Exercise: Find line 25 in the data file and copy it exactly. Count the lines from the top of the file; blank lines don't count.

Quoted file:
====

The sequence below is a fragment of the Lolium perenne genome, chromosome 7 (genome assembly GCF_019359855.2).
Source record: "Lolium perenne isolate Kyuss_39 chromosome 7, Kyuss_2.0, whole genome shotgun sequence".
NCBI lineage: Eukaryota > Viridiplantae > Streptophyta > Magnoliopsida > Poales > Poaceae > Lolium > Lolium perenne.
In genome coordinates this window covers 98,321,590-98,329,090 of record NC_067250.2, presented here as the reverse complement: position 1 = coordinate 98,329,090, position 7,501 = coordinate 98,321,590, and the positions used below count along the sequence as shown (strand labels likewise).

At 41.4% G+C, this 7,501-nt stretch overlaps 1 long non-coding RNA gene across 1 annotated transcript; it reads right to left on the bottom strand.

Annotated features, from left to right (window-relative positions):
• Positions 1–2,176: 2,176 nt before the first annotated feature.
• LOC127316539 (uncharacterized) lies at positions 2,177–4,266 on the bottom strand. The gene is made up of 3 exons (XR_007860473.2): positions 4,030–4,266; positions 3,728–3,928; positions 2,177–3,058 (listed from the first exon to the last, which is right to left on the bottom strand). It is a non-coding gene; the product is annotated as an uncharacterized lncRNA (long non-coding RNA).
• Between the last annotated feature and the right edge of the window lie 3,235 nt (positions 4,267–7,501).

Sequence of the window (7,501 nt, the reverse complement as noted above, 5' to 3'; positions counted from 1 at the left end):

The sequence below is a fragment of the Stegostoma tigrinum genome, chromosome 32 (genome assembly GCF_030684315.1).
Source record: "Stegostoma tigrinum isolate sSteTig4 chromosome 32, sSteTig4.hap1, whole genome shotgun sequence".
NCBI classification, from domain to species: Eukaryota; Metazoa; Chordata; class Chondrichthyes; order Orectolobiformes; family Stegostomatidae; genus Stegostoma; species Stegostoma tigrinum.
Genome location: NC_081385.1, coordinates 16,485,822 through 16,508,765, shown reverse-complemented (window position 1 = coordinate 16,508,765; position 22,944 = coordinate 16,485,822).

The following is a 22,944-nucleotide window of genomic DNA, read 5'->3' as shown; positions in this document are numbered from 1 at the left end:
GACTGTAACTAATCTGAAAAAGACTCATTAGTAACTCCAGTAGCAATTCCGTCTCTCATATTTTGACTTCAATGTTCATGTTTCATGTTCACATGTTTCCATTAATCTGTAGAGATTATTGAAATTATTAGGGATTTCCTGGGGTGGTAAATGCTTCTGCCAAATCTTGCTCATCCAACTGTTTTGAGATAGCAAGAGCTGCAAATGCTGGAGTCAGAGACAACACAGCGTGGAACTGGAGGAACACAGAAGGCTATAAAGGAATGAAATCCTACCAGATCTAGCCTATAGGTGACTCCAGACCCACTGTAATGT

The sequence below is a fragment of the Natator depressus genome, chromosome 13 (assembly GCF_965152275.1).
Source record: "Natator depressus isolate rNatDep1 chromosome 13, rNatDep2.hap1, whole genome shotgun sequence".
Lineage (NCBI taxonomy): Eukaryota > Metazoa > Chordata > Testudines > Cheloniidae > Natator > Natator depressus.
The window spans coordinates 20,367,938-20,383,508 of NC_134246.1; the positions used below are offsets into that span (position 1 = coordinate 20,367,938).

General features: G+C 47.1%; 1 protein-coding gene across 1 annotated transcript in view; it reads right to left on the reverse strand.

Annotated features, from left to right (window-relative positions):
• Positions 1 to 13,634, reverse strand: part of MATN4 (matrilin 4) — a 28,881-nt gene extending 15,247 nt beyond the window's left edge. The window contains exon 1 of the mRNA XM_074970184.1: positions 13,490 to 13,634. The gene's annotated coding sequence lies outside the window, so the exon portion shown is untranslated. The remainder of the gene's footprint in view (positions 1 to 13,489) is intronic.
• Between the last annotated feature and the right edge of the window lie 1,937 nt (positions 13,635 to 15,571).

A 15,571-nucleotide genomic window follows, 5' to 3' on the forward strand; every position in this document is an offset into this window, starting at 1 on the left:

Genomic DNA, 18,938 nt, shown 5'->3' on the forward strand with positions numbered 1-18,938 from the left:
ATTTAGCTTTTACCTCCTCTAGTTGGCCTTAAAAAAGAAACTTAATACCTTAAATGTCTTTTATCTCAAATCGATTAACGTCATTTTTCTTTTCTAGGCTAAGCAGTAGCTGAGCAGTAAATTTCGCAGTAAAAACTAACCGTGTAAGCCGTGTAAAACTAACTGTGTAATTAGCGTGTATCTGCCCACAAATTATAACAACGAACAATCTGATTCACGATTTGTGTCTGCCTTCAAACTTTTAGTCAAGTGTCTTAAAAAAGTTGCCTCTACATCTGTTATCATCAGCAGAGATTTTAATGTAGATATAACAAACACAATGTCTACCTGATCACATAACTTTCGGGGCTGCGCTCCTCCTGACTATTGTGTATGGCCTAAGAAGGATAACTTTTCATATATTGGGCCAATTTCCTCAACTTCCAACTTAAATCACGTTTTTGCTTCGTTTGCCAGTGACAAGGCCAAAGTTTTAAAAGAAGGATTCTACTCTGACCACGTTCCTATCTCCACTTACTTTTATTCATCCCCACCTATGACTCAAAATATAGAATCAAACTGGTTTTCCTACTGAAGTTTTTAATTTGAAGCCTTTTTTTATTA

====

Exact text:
A 15,571-nucleotide genomic window follows, 5' to 3' on the forward strand; every position in this document is an offset into this window, starting at 1 on the left: